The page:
DPRK (North Korea): Open Briefing
This afternoon (13 July), following the semi-annual briefing on the ICC’s Darfur-related activities, the Security Council will convene for an open briefing on the Democratic People’s Republic of Korea (DPRK). Assistant Secretary-General for the Middle East, Asia, and the Pacific Mohamed Khaled Khiari is expected to brief. Albania, France, Japan, Malta, the UK, and the US requested the meeting after the DPRK tested an intercontinental ballistic missile (ICBM) on 12 July. The DPRK and the Republic of Korea (ROK) are expected to participate in the meeting under rule 37 of the Council’s provisional rules of procedure. Today’s meeting will mark the first time that the DPRK has participated in an open briefing on the DPRK since 2017.
According to Japanese officials, the ICBM tested by the DPRK on 12 July flew for 74 minutes to an altitude of about 6,000 kilometres and a range of around 1,000 kilometres before landing approximately 250 kilometres to the west of Japan’s Okushiri Island in the Sea of Japan. On 13 July, DPRK state media reported that the country had tested a Hwasong-18, the first ICBM developed by the DPRK that utilises solid-fuel technology. (Solid-fuel ICBMs take less time to launch and are harder for missile defence systems to detect.) DPRK state media also reportedly claimed that the 74-minute flight time was the longest ever recorded for a DPRK missile test. The DPRK first tested the Hwasong-18 on 13 April, a launch that prompted the Council to convene for an open briefing on the DPRK on 17 April, also at the request of Albania, France, Japan, Malta, the UK, and the US. (For more information, see our 17 April What’s in Blue story.)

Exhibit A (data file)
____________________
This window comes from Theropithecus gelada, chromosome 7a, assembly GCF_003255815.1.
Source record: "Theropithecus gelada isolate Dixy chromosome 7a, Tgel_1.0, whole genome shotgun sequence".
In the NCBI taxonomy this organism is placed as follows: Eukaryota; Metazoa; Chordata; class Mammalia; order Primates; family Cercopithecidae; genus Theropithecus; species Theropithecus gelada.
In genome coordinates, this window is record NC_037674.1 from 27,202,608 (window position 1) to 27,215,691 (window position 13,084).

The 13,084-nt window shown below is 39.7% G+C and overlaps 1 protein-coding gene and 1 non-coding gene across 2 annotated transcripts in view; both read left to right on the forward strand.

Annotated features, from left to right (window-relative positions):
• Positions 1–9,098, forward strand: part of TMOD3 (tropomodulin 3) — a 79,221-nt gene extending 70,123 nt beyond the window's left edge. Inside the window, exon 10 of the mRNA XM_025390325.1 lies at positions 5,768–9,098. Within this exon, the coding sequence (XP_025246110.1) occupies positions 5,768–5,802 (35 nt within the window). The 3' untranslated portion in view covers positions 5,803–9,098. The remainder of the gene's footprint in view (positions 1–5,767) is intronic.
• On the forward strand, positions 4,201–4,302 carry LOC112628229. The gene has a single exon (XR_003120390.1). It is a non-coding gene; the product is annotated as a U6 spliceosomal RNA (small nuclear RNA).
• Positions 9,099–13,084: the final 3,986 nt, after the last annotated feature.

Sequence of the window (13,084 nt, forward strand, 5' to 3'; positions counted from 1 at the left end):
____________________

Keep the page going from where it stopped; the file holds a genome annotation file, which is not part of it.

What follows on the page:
The 12 July test came amid increasing tensions on the Korean Peninsula and days after the DPRK accused the US of encroaching on its sovereignty by repeatedly flying a “reconnaissance plane” into airspace above the DPRK’s exclusive economic zone (EEZ) on 10 July. In a 10 July statement, Kim Yo-jong, DPRK leader Kim Jong-un’s sister, claimed that “a strategic reconnaissance plane of the US Air Force” conducted “aerial reconnaissance of the eastern part of the DPRK while intruding into the sky above the economic water zone beyond the military demarcation line in sea waters of the DPRK” and said that the plane had retreated after a “responding sortie of the Air Force of the Korean People’s Army”. The DPRK Ministry of National Defence also warned that “there is no guarantee that such shocking accident as downing of the US Air Force strategic reconnaissance plane will not happen” in a statement issued on the same day.
Deputy Pentagon Press Secretary Sabrina Singh subsequently dismissed the DPRK’s allegations, saying on 10 July that the US “remains committed to safely and responsibly flying, sailing, operating anywhere that international law allows” and “always operate[s] responsibly and safely and in accordance with international law, so those accusations are just accusations”.